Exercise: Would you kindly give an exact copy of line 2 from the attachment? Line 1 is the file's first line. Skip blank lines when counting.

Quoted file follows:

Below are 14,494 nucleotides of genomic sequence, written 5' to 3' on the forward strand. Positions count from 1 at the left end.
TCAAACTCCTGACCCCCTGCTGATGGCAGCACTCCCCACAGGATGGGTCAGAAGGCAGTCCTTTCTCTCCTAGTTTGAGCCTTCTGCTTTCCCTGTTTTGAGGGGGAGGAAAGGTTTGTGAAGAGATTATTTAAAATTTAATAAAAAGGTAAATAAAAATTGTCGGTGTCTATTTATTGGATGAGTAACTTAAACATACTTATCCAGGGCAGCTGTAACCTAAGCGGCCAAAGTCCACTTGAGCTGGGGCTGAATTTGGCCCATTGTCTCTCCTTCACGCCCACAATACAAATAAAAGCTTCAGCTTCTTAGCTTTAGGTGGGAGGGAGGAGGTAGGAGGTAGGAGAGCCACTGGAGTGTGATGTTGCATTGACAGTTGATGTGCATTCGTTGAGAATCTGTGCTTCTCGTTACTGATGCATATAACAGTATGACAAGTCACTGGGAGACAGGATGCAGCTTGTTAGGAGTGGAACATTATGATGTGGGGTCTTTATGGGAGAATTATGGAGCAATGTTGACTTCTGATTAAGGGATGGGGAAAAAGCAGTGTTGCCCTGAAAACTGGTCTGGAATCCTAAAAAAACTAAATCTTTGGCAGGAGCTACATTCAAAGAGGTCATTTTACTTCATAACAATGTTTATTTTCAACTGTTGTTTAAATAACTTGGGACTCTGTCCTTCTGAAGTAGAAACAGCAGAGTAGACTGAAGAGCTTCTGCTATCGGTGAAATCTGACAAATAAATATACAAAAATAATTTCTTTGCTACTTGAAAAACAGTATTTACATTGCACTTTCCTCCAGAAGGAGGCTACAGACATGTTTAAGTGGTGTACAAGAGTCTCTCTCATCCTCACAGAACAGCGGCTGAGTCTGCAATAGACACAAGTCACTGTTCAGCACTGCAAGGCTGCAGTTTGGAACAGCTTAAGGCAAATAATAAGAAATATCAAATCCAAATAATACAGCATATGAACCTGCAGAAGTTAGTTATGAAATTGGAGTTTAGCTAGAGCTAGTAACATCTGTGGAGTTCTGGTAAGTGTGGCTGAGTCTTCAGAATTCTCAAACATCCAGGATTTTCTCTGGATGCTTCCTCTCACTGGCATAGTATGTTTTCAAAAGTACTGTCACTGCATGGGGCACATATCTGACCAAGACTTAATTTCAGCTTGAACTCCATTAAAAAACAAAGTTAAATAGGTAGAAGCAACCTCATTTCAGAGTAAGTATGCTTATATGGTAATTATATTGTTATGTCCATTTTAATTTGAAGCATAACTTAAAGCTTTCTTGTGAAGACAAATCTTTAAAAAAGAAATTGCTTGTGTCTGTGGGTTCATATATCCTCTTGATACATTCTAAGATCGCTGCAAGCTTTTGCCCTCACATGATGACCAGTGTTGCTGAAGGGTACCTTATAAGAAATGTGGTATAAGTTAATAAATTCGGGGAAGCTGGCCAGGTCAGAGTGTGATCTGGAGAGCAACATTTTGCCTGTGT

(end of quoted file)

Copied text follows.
TCAAACTCCTGACCCCCTGCTGATGGCAGCACTCCCCACAGGATGGGTCAGAAGGCAGTCCTTTCTCTCCTAGTTTGAGCCTTCTGCTTTCCCTGTTTTGAGGGGGAGGAAAGGTTTGTGAAGAGATTATTTAAAATTTAATAAAAAGGTAAATAAAAATTGTCGGTGTCTATTTATTGGATGAGTAACTTAAACATACTTATCCAGGGCAGCTGTAACCTAAGCGGCCAAAGTCCACTTGAGCTGGGGCTGAATTTGGCCCATTGTCTCTCCTTCACGCCCACAATACAAATAAAAGCTTCAGCTTCTTAGCTTTAGGTGGGAGGGAGGAGGTAGGAGGTAGGAGAGCCACTGGAGTGTGATGTTGCATTGACAGTTGATGTGCATTCGTTGAGAATCTGTGCTTCTCGTTACTGATGCATATAACAGTATGACAAGTCACTGGGAGACAGGATGCAGCTTGTTAGGAGTGGAACATTATGATGTGGGGTCTTTATGGGAGAATTATGGAGCAATGTTGACTTCTGATTAAGGGATGGGGAAAAAGCAGTGTTGCCCTGAAAACTGGTCTGGAATCCTAAAAAAACTAAATCTTTGGCAGGAGCTACATTCAAAGAGGTCATTTTACTTCATAACAATGTTTATTTTCAACTGTTGTTTAAATAACTTGGGACTCTGTCCTTCTGAAGTAGAAACAGCAGAGTAGACTGAAGAGCTTCTGCTATCGGTGAAATCTGACAAATAAATATACAAAAATAATTTCTTTGCTACTTGAAAAACAGTATTTACATTGCACTTTCCTCCAGAAGGAGGCTACAGACATGTTTAAGTGGTGTACAAGAGTCTCTCTCATCCTCACAGAACAGCGGCTGAGTCTGCAATAGACACAAGTCACTGTTCAGCACTGCAAGGCTGCAGTTTGGAACAGCTTAAGGCAAATAATAAGAAATATCAAATCCAAATAATACAGCATATGAACCTGCAGAAGTTAGTTATGAAATTGGAGTTTAGCTAGAGCTAGTAACATCTGTGGAGTTCTGGTAAGTGTGGCTGAGTCTTCAGAATTCTCAAACATCCAGGATTTTCTCTGGATGCTTCCTCTCACTGGCATAGTATGTTTTCAAAAGTACTGTCACTGCATGGGGCACATATCTGACCAAGACTTAATTTCAGCTTGAACTCCATTAAAAAACAAAGTTAAATAGGTAGAAGCAACCTCATTTCAGAGTAAGTATGCTTATATGGTAATTATATTGTTATGTCCATTTTAATTTGAAGCATAACTTAAAGCTTTCTTGTGAAGACAAATCTTTAAAAAAGAAATTGCTTGTGTCTGTGGGTTCATATATCCTCTTGATACATTCTAAGATCGCTGCAAGCTTTTGCCCTCACATGATGACCAGTGTTGCTGAAGGGTACCTTATAAGAAATGTGGTATAAGTTAATAAATTCGGGGAAGCTGGCCAGGTCAGAGTGTGATCTGGAGAGCAACATTTTGCCTGTGT